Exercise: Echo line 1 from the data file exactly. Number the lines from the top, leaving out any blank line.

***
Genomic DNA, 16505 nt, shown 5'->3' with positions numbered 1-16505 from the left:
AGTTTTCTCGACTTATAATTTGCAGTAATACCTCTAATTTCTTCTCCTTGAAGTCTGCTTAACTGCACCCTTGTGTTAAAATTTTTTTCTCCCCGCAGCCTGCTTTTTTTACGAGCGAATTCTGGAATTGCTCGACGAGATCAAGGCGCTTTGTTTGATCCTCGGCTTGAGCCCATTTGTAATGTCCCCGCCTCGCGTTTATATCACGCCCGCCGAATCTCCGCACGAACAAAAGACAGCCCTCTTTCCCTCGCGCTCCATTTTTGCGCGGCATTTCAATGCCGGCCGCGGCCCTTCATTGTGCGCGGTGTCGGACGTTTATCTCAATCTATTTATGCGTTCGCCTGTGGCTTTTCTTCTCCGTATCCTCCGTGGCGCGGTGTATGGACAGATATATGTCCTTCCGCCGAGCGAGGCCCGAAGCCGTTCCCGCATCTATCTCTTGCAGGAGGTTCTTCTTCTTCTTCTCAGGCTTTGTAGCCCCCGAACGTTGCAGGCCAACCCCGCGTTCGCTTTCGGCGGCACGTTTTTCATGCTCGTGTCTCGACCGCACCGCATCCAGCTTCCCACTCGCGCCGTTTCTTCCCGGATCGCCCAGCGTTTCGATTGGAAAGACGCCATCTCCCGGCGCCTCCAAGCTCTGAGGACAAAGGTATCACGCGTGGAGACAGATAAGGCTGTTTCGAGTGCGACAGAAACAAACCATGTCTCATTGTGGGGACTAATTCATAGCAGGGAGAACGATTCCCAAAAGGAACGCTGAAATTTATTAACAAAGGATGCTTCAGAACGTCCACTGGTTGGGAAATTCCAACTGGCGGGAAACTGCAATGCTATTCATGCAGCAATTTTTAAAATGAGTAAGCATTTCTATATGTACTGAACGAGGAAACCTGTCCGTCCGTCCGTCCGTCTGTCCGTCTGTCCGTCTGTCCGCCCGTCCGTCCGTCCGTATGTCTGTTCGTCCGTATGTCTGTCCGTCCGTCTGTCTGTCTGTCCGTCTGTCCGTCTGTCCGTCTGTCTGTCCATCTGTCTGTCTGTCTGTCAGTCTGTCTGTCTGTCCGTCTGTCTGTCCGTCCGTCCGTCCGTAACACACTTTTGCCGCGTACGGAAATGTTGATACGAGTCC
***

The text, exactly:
Genomic DNA, 16505 nt, shown 5'->3' with positions numbered 1-16505 from the left: